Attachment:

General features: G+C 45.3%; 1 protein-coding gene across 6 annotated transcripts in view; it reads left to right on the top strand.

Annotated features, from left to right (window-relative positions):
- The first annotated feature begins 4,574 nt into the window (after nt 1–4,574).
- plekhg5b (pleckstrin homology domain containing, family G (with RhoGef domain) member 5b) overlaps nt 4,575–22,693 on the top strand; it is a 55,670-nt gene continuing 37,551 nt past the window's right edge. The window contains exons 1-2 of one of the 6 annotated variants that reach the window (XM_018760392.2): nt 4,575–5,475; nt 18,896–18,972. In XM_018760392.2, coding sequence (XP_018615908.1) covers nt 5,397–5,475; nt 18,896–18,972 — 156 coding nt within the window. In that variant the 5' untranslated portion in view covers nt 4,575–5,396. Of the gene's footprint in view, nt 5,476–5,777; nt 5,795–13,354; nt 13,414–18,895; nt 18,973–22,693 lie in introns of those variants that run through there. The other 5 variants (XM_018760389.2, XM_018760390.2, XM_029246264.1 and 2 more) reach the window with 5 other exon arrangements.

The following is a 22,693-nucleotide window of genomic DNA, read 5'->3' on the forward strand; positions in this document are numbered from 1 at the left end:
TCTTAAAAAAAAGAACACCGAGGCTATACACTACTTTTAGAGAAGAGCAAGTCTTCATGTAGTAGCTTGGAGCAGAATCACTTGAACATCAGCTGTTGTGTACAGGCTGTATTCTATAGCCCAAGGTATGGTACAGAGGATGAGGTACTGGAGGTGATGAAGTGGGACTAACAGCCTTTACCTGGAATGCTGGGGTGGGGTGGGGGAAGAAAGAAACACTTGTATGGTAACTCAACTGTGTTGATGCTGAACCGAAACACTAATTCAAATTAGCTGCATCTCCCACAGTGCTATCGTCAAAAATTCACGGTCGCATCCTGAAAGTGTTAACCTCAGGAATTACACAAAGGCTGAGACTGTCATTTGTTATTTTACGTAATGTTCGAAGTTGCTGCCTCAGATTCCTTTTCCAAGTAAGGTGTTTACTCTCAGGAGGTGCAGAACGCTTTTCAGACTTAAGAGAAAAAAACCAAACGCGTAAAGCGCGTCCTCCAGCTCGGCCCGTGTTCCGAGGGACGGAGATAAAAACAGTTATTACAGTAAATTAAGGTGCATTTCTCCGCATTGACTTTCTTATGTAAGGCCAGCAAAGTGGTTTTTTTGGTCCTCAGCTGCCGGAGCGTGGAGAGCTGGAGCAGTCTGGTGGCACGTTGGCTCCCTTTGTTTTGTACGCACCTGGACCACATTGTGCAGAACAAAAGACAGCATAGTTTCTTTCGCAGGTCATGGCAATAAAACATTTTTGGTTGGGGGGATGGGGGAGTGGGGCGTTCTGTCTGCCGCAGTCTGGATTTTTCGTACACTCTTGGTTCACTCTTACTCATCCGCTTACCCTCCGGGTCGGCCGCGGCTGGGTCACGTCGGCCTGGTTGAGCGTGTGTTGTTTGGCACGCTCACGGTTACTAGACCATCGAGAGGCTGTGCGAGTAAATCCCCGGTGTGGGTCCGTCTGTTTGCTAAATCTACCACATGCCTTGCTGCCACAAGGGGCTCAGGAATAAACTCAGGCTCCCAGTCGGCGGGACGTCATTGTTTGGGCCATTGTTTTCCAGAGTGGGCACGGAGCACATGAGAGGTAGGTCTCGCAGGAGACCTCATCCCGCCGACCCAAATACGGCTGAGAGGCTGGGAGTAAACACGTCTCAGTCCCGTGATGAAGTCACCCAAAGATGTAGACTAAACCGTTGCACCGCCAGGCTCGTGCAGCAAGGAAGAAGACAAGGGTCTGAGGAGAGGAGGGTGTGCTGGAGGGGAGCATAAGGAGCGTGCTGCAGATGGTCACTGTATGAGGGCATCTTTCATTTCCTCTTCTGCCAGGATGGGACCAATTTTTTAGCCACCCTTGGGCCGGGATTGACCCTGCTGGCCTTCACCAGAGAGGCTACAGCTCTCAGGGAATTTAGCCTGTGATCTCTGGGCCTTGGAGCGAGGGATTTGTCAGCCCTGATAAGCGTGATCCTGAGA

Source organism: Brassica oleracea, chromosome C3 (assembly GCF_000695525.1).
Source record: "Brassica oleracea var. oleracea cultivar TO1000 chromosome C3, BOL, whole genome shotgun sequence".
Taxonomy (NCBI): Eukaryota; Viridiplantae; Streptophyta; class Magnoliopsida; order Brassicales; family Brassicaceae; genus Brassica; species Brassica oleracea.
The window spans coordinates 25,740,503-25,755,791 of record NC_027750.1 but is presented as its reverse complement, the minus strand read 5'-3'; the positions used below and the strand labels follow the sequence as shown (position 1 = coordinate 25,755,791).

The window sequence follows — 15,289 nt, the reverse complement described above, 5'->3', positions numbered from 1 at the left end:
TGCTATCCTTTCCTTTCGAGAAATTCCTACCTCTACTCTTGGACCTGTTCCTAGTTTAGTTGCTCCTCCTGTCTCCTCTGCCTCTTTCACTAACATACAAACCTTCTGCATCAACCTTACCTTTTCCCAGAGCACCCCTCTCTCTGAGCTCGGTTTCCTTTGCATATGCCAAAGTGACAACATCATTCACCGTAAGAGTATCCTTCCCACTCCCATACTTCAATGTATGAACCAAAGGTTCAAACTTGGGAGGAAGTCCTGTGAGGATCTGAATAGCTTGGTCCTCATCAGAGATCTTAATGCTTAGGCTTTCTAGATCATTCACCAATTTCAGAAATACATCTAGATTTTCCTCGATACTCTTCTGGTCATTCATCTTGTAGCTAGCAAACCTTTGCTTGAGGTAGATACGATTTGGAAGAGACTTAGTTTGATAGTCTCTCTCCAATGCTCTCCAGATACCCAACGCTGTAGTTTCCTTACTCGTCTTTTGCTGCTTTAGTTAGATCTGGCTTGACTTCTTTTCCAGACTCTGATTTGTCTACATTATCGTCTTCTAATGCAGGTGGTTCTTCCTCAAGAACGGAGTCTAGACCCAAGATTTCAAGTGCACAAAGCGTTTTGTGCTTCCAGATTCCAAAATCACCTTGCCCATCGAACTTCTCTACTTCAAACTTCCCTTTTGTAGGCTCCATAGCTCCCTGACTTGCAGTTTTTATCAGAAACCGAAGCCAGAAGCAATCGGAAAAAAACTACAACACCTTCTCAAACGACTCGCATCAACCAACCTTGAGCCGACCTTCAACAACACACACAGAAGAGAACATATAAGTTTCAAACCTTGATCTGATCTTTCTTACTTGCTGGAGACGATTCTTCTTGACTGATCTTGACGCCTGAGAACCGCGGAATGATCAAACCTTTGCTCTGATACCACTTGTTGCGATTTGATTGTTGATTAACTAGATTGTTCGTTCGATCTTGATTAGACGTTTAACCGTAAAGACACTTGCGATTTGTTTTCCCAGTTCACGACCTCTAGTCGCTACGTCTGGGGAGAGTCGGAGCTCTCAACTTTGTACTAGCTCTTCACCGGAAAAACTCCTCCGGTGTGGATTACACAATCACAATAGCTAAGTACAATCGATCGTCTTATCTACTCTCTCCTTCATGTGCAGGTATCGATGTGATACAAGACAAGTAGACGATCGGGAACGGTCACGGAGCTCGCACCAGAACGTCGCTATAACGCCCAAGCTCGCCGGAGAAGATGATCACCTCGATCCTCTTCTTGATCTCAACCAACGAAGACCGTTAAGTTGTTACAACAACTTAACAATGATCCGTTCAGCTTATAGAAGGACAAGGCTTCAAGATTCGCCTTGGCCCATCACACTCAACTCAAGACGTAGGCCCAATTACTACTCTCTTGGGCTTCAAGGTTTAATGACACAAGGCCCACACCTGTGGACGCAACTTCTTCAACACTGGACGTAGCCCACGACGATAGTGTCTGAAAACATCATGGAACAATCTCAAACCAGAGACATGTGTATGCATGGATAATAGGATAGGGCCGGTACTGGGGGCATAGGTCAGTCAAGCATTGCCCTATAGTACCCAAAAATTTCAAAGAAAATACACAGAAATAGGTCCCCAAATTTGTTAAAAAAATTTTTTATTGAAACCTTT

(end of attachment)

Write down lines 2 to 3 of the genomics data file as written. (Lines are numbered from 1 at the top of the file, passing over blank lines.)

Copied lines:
Annotated features, from left to right (window-relative positions):
- The first annotated feature begins 4,574 nt into the window (after nt 1–4,574).